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3D Printing: Revolutionizing Medicine

Friday, March 4, 2016
By Cara O’Malley (Duke ’18), Duke Surgery Communications Intern
3D Printer

While printing a perfectly identical model of a human heart seems like the work of science fiction, this technology is being used every day across the world, including at Duke Hospital. 3D printing holds the potential to revolutionize medicine as we know it. Already, medicine has felt its impact in the past several years, with medical teams using 3D printing to bioprint blood vessels, create low-cost prosthetics, generate medical models, and construct implants. Currently, Duke Surgery is using 3D printing for cardiac, aortic, and facial skeleton prints to assist in surgery.

"The Duke University Hospital 3D printing lab is working to individualize patient care by printing patient-specific models to assist with surgical planning, enhance patient education, and reduce operative time.”

-Dr. Tawfiq Khoury, Resident in Otolaryngology

Duke University’s undergraduate campus hosts the 3D printing lab in their Innovation Studio. The lab is one of the largest open access printer farms in all of higher education, consisting of 33 3D printers. Three of those printers are known as FormLabs 1, which use stereolithography, a form of 3D printing that utilizes photopolymerization. These printers are used to create medical models due to their ability to create higher resolution prints, allowing for greater detail and accuracy.

How does 3D printing work?

3D printing, also known as additive manufacturing, works by taking a digital file, and then using the file to dictate the printer’s movement. It is known as “additive” manufacturing because the printer constructs objects by laying down successive layers of material. Once the layers have been added, the printing is finished and you have a 3D object at your disposal.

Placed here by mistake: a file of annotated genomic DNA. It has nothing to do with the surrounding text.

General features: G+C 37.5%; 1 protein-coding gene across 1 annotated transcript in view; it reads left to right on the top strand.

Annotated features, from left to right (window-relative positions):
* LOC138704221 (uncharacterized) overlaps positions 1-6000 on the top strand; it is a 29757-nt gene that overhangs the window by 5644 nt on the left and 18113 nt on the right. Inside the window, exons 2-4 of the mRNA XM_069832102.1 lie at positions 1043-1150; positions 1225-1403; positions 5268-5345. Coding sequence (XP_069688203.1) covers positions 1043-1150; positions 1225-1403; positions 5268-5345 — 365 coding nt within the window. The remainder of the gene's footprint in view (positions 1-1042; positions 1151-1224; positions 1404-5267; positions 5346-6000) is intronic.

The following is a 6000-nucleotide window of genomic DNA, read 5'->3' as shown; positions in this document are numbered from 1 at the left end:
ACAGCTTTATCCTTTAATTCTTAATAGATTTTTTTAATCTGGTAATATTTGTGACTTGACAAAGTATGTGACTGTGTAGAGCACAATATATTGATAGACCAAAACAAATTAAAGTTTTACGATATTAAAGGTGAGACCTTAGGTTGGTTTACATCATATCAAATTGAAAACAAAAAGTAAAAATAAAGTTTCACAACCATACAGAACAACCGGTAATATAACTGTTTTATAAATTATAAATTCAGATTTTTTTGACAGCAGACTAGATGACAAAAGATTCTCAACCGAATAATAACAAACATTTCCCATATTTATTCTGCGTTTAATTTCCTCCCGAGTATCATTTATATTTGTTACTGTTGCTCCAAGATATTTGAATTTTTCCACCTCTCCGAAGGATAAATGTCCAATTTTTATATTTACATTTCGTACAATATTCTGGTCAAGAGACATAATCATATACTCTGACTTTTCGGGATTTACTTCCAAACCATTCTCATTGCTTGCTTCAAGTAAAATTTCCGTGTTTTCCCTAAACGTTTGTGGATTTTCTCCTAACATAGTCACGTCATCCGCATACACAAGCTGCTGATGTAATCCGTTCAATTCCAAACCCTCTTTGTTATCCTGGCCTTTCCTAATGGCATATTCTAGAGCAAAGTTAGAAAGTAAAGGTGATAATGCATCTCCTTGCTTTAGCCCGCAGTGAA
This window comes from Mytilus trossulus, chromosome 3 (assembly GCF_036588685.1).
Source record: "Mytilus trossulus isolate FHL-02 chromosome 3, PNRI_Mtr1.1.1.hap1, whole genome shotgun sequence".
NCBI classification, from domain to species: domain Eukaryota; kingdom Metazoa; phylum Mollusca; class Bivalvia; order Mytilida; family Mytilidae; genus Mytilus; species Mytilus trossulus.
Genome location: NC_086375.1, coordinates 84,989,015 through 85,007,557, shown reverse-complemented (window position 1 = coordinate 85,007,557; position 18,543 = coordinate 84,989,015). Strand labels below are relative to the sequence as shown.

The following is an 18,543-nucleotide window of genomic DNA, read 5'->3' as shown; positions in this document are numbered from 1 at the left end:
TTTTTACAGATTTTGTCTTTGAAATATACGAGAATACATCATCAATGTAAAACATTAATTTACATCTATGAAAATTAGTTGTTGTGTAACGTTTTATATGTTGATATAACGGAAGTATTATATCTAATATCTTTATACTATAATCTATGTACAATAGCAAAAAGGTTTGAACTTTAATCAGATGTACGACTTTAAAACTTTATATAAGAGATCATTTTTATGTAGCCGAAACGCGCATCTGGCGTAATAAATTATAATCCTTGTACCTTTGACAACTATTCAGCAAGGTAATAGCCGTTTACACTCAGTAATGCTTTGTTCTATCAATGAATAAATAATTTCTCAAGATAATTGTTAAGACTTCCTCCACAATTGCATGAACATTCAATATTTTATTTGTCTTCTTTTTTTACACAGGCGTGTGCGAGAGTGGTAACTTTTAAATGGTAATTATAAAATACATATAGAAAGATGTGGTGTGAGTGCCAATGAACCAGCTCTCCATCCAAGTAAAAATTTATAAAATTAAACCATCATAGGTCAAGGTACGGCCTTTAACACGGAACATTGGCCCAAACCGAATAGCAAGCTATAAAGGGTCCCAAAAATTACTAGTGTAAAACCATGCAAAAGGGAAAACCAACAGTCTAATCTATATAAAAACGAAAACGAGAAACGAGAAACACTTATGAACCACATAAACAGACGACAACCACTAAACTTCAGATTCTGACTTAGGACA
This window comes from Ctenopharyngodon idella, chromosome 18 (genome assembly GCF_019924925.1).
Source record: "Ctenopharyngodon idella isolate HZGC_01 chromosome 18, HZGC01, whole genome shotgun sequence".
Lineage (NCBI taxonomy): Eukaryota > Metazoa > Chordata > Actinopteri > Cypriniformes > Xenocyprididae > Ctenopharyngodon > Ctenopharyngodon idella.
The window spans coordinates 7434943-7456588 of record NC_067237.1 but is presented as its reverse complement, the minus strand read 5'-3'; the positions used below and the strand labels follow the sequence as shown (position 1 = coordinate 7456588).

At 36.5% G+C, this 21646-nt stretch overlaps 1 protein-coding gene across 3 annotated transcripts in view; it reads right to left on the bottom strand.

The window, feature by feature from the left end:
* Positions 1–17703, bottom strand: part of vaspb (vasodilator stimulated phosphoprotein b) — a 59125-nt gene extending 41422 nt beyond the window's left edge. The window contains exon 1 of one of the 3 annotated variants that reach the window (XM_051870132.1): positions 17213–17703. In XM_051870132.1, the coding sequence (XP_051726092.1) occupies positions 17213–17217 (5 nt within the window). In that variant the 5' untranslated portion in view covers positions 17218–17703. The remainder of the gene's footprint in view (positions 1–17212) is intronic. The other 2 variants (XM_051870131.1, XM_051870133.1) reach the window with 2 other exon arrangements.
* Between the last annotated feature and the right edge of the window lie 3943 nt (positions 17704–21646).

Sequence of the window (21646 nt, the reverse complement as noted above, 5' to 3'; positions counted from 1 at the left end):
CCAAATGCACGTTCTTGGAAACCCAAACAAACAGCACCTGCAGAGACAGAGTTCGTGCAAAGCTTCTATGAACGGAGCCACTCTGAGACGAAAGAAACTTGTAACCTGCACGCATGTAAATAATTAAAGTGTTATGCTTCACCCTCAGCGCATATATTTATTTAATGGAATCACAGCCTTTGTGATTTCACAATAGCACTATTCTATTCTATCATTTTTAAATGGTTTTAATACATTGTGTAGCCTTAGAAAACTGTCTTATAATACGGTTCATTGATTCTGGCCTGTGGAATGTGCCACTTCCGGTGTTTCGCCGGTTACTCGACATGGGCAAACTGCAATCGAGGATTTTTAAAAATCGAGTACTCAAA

How is 3D printing used in medicine?

To print a medical model, doctors acquire a CT scan from a patient, and use that two-dimensional imaging to create a digital file for the 3D printers. MRI’s and ultrasound have also been used; however, CT scanning is the most popular technique. This process allows doctors to create customized, patient-specific implants, prosthetics, and models. Patients also benefit from 3D printing because they can get a better understanding of their body and the surgical procedure they will undergo.

As Duke surgical resident Dr. Tawfiq Khoury explains, "The Duke University Hospital 3D printing lab is working to individualize patient care by printing patient-specific models to assist with surgical planning, enhance patient education, and reduce operative time. 3D printing offers us a huge opportunity for research in various disciplines as well as an avenue to create models in order to help train future surgeons.”

What’s the future of 3D printing in medicine?

The future of 3D printing in the realm of medicine is exciting. Researchers are exploring the potential for bioprinting organs, skin, and bones. Already, companies like Organovo have found ways to bioprint liver cells that can live up to 40 days.

“Eventually I see the 3D printing of prosthetics vital to surgeons in various disciplines, and we plan to pioneer some of that work as we grow," says Khoury who has adopted 3D printing into his own surgical practice. Khoury, along with other surgeons, is working closely with engineering colleagues to develop new instruments that may be useful in the operating room.

3D printing will continue to progress and evolve over time, and Duke Surgery is excited to be at the forefront of this developing, cutting-edge technology.